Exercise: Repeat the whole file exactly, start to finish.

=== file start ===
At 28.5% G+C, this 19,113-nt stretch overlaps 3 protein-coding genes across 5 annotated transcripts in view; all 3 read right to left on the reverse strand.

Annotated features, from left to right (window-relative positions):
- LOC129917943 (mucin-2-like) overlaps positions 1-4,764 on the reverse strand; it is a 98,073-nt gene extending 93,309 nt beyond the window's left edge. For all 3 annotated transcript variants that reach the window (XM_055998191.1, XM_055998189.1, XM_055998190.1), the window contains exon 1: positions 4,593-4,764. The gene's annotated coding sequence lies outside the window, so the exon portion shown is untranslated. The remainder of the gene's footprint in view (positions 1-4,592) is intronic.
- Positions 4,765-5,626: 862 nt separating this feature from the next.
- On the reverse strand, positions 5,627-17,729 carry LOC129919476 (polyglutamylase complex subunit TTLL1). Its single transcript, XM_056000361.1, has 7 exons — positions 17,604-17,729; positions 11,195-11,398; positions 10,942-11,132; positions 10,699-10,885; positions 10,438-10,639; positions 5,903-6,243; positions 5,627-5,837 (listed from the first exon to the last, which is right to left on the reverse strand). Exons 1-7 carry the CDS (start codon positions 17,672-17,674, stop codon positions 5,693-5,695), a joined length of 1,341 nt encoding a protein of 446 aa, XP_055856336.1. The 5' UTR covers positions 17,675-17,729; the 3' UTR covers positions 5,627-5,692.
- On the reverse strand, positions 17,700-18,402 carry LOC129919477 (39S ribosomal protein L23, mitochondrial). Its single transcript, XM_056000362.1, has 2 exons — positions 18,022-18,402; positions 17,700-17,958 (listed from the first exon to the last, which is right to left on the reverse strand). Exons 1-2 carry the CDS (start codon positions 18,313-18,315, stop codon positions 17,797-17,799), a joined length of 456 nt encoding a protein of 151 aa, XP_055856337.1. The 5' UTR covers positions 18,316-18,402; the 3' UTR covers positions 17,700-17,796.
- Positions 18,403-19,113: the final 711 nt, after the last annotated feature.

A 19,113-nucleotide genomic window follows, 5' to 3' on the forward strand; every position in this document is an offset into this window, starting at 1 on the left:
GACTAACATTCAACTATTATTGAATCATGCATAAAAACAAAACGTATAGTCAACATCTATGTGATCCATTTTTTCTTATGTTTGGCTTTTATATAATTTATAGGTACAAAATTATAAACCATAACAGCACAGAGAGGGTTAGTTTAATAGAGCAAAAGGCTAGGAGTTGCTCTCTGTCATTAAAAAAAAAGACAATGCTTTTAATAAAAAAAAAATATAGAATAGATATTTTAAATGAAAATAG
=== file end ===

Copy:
At 28.5% G+C, this 19,113-nt stretch overlaps 3 protein-coding genes across 5 annotated transcripts in view; all 3 read right to left on the reverse strand.

Annotated features, from left to right (window-relative positions):
- LOC129917943 (mucin-2-like) overlaps positions 1-4,764 on the reverse strand; it is a 98,073-nt gene extending 93,309 nt beyond the window's left edge. For all 3 annotated transcript variants that reach the window (XM_055998191.1, XM_055998189.1, XM_055998190.1), the window contains exon 1: positions 4,593-4,764. The gene's annotated coding sequence lies outside the window, so the exon portion shown is untranslated. The remainder of the gene's footprint in view (positions 1-4,592) is intronic.
- Positions 4,765-5,626: 862 nt separating this feature from the next.
- On the reverse strand, positions 5,627-17,729 carry LOC129919476 (polyglutamylase complex subunit TTLL1). Its single transcript, XM_056000361.1, has 7 exons — positions 17,604-17,729; positions 11,195-11,398; positions 10,942-11,132; positions 10,699-10,885; positions 10,438-10,639; positions 5,903-6,243; positions 5,627-5,837 (listed from the first exon to the last, which is right to left on the reverse strand). Exons 1-7 carry the CDS (start codon positions 17,672-17,674, stop codon positions 5,693-5,695), a joined length of 1,341 nt encoding a protein of 446 aa, XP_055856336.1. The 5' UTR covers positions 17,675-17,729; the 3' UTR covers positions 5,627-5,692.
- On the reverse strand, positions 17,700-18,402 carry LOC129919477 (39S ribosomal protein L23, mitochondrial). Its single transcript, XM_056000362.1, has 2 exons — positions 18,022-18,402; positions 17,700-17,958 (listed from the first exon to the last, which is right to left on the reverse strand). Exons 1-2 carry the CDS (start codon positions 18,313-18,315, stop codon positions 17,797-17,799), a joined length of 456 nt encoding a protein of 151 aa, XP_055856337.1. The 5' UTR covers positions 18,316-18,402; the 3' UTR covers positions 17,700-17,796.
- Positions 18,403-19,113: the final 711 nt, after the last annotated feature.

A 19,113-nucleotide genomic window follows, 5' to 3' on the forward strand; every position in this document is an offset into this window, starting at 1 on the left:
GACTAACATTCAACTATTATTGAATCATGCATAAAAACAAAACGTATAGTCAACATCTATGTGATCCATTTTTTCTTATGTTTGGCTTTTATATAATTTATAGGTACAAAATTATAAACCATAACAGCACAGAGAGGGTTAGTTTAATAGAGCAAAAGGCTAGGAGTTGCTCTCTGTCATTAAAAAAAAAGACAATGCTTTTAATAAAAAAAAAATATAGAATAGATATTTTAAATGAAAATAG